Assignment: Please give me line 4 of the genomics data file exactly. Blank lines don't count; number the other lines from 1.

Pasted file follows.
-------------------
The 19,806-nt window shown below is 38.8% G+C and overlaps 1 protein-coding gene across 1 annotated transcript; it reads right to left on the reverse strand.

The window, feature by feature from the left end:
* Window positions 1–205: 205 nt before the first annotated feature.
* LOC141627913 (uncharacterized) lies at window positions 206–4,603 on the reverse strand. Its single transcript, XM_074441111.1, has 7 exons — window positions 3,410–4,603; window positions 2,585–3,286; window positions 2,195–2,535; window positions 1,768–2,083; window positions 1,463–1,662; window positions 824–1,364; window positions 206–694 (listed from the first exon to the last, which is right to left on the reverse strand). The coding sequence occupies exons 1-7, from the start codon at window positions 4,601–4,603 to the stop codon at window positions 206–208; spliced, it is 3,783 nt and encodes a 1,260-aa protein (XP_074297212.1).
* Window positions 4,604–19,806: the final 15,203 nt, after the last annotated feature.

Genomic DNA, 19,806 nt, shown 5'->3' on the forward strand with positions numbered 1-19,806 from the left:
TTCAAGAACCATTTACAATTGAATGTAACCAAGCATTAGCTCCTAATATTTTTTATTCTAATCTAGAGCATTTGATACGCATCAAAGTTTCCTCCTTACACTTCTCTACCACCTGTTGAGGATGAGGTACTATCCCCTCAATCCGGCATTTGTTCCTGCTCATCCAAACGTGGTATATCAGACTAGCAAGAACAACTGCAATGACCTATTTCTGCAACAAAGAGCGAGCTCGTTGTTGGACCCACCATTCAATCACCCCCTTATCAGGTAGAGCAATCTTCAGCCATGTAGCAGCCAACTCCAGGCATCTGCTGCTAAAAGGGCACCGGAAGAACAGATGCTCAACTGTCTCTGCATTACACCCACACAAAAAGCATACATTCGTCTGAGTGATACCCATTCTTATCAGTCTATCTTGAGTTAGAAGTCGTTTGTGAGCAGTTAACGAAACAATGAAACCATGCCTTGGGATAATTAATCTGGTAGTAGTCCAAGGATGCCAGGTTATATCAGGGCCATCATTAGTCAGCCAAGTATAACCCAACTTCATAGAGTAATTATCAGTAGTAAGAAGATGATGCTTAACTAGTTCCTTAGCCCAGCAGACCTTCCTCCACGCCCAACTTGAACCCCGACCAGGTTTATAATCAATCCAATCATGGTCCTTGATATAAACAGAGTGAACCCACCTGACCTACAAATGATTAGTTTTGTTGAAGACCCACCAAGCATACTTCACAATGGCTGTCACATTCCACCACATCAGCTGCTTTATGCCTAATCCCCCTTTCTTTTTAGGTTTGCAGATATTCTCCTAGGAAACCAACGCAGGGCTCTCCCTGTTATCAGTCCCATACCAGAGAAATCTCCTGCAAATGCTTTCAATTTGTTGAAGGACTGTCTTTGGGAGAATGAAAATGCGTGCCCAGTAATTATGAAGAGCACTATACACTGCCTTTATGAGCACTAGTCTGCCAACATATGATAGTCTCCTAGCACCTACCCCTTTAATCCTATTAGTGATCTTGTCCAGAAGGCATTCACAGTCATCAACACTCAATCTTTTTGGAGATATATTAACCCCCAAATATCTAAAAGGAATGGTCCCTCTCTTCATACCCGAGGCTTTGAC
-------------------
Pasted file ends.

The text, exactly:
* LOC141627913 (uncharacterized) lies at window positions 206–4,603 on the reverse strand. Its single transcript, XM_074441111.1, has 7 exons — window positions 3,410–4,603; window positions 2,585–3,286; window positions 2,195–2,535; window positions 1,768–2,083; window positions 1,463–1,662; window positions 824–1,364; window positions 206–694 (listed from the first exon to the last, which is right to left on the reverse strand). The coding sequence occupies exons 1-7, from the start codon at window positions 4,601–4,603 to the stop codon at window positions 206–208; spliced, it is 3,783 nt and encodes a 1,260-aa protein (XP_074297212.1).